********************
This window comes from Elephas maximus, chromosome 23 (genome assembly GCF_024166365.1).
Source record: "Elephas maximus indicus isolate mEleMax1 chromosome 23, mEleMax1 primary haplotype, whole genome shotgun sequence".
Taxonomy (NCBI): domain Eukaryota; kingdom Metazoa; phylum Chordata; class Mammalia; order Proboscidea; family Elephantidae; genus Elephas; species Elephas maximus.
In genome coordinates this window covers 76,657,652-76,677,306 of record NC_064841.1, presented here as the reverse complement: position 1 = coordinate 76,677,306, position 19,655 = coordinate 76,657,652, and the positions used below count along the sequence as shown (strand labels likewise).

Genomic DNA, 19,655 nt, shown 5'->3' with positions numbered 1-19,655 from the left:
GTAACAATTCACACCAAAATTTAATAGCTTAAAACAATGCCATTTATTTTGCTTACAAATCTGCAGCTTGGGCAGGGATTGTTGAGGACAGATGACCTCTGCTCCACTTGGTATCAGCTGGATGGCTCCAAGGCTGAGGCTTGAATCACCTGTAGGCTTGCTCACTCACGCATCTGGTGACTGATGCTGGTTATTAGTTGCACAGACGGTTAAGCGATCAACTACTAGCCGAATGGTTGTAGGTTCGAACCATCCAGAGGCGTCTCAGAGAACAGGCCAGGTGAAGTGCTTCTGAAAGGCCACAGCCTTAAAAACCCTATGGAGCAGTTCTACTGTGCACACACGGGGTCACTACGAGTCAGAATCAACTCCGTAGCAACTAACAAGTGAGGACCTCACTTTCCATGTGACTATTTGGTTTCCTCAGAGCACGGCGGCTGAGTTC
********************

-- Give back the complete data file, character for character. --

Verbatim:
This window comes from Elephas maximus, chromosome 23 (genome assembly GCF_024166365.1).
Source record: "Elephas maximus indicus isolate mEleMax1 chromosome 23, mEleMax1 primary haplotype, whole genome shotgun sequence".
Taxonomy (NCBI): domain Eukaryota; kingdom Metazoa; phylum Chordata; class Mammalia; order Proboscidea; family Elephantidae; genus Elephas; species Elephas maximus.
In genome coordinates this window covers 76,657,652-76,677,306 of record NC_064841.1, presented here as the reverse complement: position 1 = coordinate 76,677,306, position 19,655 = coordinate 76,657,652, and the positions used below count along the sequence as shown (strand labels likewise).

Genomic DNA, 19,655 nt, shown 5'->3' with positions numbered 1-19,655 from the left:
GTAACAATTCACACCAAAATTTAATAGCTTAAAACAATGCCATTTATTTTGCTTACAAATCTGCAGCTTGGGCAGGGATTGTTGAGGACAGATGACCTCTGCTCCACTTGGTATCAGCTGGATGGCTCCAAGGCTGAGGCTTGAATCACCTGTAGGCTTGCTCACTCACGCATCTGGTGACTGATGCTGGTTATTAGTTGCACAGACGGTTAAGCGATCAACTACTAGCCGAATGGTTGTAGGTTCGAACCATCCAGAGGCGTCTCAGAGAACAGGCCAGGTGAAGTGCTTCTGAAAGGCCACAGCCTTAAAAACCCTATGGAGCAGTTCTACTGTGCACACACGGGGTCACTACGAGTCAGAATCAACTCCGTAGCAACTAACAAGTGAGGACCTCACTTTCCATGTGACTATTTGGTTTCCTCAGAGCACGGCGGCTGAGTTC